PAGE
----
Delavan, Wisconsin – Commercial and multifamily residential buildings represent the largest consumers of electricity in the United States, using nearly two-thirds of all electricity produced. It makes sense that property owners and managers would look for ways to reduce their energy costs as well as their environmental impact with improvements like lighting retrofits, variable frequency drives and HVAC systems.
These investments were usually purchased and managed separately, but now all of these standalone improvements can be integrated and be coordinated through an Energy Management System (EMS) that can optimize the efficiency of an entire buildings’ energy consumption.
Energy Management System
EMS is a software-based communication and control system for your building. It’s like a central nervous system and brain for your building – continually learning and adapting as its knowledge grows about the building’s systems and the user’s preferences. It monitors the lighting and adjusts it according to occupancy, outdoor day lighting and general lighting energy consumption. Indoor and outdoor temperature levels are monitored to reduce energy consumption while optimizing comfort. Each morning, the hot water boilers fire up to prepare for the demand for hot water. The brain of the system coordinates the incoming data and manages the entire building.
How it Works
As cold water enters the building to replace the water being used in bathroom showers, toilets and sinks, the EMS recognizes a cooling opportunity from the 50 degree lake water flowing through the plate and frame heat exchanger and reduces the speed of the fans and the energy being consumed at the cooling tower and compressors. As the cooling opportunity passes, the EMS recognizes the rising temperature outside, and simultaneously checks the indoor temperatures of the common areas in order to maintain the comfort needs of the residents. As the sun rises and the temperature warms, the chiller is told to increase its output to keep the building cool.
At the same time, the EMS reduces the energy being consumed by the building’s lighting as it harvests day lighting. But saving money, reducing energy consumption, and lowering your carbon footprint is only the beginning for an EMS system. It can also turn your building into a virtual power plant while earning you income through Demand Response (DR).
Basically, Demand Response is an arrangement from the Electric Utility which pays customers to reduce or curtail their energy usage at certain times of the day when the demand from everyone else is straining the grid. So, just as the power company gets paid when you turn on the lights, you can get paid when you turn them off during the “curtailment period”. Even better, the EMS in your building can automate your demand response opportunity and even interface with the curtailment specialist.
In most cases, the actual curtailment is unnoticeable and doesn’t affect the personal lifestyle of the people in the building. In fact, the residents or employees will be more adversely affected by sudden brownouts and blackouts by the utility than their curtailment period.
Nationally, DR is being recognized as a crucial component of a balanced power grid and a much cheaper alternative to expanding transmission lines and building power plants to handle those peaks that would only run 7 hours per year.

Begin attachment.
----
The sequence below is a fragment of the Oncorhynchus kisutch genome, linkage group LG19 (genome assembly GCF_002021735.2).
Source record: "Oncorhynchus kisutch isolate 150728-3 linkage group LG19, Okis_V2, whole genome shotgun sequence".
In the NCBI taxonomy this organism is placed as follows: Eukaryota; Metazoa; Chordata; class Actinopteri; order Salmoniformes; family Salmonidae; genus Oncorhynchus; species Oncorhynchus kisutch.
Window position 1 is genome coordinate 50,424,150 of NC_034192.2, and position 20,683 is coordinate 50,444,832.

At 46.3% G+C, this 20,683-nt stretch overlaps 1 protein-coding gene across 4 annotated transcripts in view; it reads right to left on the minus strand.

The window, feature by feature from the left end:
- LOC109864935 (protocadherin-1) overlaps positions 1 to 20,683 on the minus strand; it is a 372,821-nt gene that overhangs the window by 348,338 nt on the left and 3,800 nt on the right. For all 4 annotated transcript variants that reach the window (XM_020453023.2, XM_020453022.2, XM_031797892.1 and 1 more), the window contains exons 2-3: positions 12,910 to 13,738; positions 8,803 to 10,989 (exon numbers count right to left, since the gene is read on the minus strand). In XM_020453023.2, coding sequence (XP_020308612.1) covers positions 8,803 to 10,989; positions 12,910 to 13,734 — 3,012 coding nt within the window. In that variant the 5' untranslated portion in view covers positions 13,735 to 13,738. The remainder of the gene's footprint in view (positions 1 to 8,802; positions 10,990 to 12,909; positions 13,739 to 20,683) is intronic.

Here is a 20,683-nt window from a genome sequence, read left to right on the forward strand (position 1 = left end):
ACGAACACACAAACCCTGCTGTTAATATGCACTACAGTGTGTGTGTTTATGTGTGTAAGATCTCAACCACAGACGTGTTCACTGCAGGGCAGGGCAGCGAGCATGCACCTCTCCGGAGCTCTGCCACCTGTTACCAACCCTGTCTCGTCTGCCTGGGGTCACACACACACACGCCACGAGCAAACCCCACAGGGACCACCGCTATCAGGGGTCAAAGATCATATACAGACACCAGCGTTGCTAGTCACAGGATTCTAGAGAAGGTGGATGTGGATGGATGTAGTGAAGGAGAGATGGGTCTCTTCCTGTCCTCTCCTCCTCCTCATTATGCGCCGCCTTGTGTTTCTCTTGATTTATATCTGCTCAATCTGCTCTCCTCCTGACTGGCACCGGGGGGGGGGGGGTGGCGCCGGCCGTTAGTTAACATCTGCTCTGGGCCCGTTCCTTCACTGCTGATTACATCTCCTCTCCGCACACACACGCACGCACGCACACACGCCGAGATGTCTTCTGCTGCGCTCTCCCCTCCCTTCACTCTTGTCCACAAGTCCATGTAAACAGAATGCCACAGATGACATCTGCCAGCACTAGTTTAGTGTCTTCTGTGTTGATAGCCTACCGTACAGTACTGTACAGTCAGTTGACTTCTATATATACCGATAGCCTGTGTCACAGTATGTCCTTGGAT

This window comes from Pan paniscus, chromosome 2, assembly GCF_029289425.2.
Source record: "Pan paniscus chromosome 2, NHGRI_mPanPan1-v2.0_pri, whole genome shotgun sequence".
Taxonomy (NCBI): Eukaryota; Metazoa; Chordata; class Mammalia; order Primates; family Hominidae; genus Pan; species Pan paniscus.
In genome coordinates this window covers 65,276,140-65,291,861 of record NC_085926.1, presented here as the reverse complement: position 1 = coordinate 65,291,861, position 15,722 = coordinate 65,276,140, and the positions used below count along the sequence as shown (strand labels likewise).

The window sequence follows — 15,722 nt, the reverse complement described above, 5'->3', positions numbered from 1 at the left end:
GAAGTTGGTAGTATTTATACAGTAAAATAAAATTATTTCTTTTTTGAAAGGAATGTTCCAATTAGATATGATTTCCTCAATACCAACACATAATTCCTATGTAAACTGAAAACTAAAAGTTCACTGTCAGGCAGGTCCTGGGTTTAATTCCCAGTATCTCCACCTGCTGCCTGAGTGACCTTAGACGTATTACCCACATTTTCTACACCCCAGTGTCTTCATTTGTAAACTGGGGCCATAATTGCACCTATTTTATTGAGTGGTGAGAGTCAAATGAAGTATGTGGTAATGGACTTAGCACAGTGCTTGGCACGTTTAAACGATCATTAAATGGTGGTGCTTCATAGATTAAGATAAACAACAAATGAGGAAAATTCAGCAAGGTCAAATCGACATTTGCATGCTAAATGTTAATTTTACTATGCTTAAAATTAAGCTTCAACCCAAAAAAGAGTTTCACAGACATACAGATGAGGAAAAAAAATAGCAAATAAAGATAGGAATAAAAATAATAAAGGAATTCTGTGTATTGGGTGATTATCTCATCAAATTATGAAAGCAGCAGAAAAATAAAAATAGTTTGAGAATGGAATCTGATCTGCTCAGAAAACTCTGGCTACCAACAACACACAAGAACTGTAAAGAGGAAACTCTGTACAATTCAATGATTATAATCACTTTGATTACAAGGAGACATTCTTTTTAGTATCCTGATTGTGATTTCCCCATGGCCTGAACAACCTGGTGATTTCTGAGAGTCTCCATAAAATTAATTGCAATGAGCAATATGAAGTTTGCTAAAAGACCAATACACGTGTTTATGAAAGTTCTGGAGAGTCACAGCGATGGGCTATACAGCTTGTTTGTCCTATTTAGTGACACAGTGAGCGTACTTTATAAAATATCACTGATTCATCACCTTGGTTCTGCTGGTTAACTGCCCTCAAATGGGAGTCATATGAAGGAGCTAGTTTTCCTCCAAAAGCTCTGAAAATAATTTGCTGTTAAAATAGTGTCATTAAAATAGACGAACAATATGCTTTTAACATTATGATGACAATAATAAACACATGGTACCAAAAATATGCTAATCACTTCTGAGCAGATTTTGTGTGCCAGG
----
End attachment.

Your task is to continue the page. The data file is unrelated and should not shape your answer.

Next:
Here are a few examples of Demand Response during the “curtailment periods” and you can choose which is best for your particular building:
- Raise the thermostat in the summer or lower the thermostat in the winter by several degrees in the lobby during curtailment periods.
- Dim or turn off non-essential lights.
- Turn off fans, decorative fountains, and other non-essential loads.
- If you have 2 or more elevator banks, shut one off during the curtailment period if possible.
- Turn on a standby generator
Automating with Your EMS
Contracting with a Demand Response company allows you to earn money three ways:
1. Emergency Curtailment: You usually have 1.5 hours advance warning of an event. The number of events per year are limited and could last up to 8 hours. However some utilities have not called an event for years. Once per year, your building is tested to verify the amount of the load that you can reduce. You then get paid for providing the capacity to help even if no event happens.
2. Economic: Bidding your load drop – RTO (regional transmission operator) considers dropping 100kw in load to be the same as turning on a 100kw generator. This means you can bid your load drop as a supply resource and make money when the real-time price of electricity is high.
3. Ancillary or Spinning Reserves: Is the reserve capacity that is ready to meet electric frequency stabilization within minutes of a dispatch instruction by your RTO. Literally, the generators are spinning at a slow speed wasting energy but already synchronized with the grid to be able to react in an emergency within 10 minutes.
Not all utilities have DR Programs so check with your utility, but giving your building a brain with an EMS can put your building in control of your energy future and your bottom line.
To learn more, schedule a free consultation call.
About Onsite Utility Services Capital
Since 1993, OUS Capital has been dedicated to unlocking the power of energy efficiency for hospitality businesses nationwide through innovative solutions that lower energy consumption, reduce energy spend, and increase profits. The company’s exceptional staff of energy experts look forward to helping hospitality properties accomplish their energy efficiency objectives through their Energy Savings as a Service program and can be reached at firstname.lastname@example.org.
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